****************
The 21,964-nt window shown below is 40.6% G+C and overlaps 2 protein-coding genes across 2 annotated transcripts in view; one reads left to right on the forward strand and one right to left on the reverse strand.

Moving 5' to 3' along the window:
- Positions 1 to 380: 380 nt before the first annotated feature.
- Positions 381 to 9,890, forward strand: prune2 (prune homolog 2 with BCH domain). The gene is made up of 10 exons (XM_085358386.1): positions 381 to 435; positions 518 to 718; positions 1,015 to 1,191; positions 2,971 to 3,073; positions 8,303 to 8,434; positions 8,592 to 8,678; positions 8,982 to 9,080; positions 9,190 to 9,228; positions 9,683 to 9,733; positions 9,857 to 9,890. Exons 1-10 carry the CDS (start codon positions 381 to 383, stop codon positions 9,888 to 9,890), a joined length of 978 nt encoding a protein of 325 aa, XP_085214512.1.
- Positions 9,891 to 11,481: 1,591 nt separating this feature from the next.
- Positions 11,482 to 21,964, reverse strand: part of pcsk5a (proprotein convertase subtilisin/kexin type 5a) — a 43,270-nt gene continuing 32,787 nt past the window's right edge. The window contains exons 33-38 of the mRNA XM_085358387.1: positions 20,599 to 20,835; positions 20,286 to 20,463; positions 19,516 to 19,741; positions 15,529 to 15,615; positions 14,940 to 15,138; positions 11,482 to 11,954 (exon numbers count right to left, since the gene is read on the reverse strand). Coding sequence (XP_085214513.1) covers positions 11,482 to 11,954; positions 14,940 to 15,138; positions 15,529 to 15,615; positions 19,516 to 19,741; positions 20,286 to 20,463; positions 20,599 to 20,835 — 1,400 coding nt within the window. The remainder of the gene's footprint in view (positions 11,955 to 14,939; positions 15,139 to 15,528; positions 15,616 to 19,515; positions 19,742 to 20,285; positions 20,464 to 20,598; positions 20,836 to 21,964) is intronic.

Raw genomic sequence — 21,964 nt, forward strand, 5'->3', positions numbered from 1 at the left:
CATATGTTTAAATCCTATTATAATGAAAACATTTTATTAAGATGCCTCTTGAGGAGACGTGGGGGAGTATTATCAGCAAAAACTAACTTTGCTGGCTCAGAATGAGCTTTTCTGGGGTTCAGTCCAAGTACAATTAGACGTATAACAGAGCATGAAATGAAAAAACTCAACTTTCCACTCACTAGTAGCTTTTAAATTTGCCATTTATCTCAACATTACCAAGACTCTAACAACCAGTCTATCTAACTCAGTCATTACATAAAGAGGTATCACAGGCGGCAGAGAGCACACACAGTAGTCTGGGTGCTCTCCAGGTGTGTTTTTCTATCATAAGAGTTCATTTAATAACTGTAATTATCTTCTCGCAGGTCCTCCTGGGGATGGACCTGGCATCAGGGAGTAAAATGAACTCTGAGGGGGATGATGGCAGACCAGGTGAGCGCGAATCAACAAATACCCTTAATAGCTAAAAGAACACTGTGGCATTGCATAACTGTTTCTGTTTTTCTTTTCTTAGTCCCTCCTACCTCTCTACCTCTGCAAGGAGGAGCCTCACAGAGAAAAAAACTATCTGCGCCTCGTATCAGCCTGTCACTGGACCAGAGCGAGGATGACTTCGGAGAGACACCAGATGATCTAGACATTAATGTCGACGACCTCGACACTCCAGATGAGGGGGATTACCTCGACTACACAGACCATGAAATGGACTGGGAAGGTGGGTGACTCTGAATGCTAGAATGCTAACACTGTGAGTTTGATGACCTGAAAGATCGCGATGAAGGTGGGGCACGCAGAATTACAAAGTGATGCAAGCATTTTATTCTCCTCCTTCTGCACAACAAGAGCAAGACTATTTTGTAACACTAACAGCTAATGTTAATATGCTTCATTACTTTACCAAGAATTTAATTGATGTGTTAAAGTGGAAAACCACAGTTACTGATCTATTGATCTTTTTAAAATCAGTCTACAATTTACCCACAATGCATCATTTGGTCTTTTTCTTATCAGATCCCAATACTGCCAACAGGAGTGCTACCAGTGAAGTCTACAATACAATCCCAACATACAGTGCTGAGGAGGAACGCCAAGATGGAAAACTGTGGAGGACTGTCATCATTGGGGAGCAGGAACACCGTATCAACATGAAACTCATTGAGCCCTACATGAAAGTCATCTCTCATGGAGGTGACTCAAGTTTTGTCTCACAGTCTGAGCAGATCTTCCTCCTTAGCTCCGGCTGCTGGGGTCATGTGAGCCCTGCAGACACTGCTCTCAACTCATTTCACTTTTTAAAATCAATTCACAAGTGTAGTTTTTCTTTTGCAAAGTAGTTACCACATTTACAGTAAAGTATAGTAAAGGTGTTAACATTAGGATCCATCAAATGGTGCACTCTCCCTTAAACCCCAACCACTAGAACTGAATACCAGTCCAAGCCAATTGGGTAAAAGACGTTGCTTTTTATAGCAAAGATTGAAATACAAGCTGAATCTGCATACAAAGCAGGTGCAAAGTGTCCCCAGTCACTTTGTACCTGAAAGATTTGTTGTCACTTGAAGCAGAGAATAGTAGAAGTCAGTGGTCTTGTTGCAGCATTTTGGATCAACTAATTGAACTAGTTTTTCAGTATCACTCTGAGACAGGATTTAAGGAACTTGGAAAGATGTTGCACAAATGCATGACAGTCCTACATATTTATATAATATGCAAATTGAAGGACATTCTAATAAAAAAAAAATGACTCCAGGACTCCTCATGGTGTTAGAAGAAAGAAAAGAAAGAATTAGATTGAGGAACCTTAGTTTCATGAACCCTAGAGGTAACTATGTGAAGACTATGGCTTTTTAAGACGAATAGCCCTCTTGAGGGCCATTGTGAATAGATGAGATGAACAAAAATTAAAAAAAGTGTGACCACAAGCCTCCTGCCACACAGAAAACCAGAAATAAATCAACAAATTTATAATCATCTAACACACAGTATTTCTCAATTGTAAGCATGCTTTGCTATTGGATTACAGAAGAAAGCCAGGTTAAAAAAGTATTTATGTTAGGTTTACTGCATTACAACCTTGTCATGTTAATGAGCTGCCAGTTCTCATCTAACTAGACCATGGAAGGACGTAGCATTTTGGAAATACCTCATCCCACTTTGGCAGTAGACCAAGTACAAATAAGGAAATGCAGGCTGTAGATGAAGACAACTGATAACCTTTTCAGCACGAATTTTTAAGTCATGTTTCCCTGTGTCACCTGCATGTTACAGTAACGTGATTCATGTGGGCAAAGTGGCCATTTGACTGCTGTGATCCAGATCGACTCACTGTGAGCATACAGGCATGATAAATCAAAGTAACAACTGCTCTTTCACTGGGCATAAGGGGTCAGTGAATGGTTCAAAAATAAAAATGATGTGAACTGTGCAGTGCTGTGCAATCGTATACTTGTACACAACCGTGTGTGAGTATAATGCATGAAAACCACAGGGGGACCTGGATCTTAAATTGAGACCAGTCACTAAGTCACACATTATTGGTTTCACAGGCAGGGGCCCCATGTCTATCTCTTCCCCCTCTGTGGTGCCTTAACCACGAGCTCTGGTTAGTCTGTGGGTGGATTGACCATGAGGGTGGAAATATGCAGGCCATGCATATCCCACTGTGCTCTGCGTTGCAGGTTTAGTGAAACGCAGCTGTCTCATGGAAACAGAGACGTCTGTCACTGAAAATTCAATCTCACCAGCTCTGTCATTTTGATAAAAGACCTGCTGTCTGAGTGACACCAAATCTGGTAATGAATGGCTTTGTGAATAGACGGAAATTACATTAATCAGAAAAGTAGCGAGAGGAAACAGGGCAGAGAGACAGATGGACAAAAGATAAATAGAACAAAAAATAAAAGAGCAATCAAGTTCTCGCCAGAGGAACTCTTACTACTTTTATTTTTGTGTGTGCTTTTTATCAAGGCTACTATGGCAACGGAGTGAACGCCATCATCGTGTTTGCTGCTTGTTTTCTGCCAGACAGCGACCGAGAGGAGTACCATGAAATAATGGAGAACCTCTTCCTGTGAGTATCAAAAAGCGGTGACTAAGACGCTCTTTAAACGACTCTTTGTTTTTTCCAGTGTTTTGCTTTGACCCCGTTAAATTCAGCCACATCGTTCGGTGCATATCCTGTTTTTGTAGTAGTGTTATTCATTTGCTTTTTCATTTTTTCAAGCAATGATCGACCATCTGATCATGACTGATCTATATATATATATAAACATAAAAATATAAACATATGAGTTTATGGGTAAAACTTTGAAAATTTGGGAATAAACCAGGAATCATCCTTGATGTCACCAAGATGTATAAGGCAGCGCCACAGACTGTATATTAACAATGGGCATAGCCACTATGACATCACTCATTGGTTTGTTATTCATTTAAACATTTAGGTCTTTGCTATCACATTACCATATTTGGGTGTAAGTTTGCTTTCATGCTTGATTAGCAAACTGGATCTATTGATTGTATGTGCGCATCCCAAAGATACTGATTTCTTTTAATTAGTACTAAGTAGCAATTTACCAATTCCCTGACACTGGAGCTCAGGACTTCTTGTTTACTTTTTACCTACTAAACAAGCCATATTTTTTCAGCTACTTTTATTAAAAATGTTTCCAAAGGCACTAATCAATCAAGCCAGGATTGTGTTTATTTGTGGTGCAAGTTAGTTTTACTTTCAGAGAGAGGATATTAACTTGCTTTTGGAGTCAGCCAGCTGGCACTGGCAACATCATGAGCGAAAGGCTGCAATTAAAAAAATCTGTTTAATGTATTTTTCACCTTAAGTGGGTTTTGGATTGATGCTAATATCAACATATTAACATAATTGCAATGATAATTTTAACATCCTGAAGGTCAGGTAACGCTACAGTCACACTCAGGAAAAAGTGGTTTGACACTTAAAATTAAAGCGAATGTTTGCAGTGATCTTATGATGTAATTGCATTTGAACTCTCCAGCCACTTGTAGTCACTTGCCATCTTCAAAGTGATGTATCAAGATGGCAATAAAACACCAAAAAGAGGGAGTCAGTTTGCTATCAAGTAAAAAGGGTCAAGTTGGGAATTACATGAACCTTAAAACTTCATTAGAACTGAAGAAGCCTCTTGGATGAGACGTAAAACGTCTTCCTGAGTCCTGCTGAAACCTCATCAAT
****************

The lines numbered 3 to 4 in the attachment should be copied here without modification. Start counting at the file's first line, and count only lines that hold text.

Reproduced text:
- Positions 1 to 380: 380 nt before the first annotated feature.
- Positions 381 to 9,890, forward strand: prune2 (prune homolog 2 with BCH domain). The gene is made up of 10 exons (XM_085358386.1): positions 381 to 435; positions 518 to 718; positions 1,015 to 1,191; positions 2,971 to 3,073; positions 8,303 to 8,434; positions 8,592 to 8,678; positions 8,982 to 9,080; positions 9,190 to 9,228; positions 9,683 to 9,733; positions 9,857 to 9,890. Exons 1-10 carry the CDS (start codon positions 381 to 383, stop codon positions 9,888 to 9,890), a joined length of 978 nt encoding a protein of 325 aa, XP_085214512.1.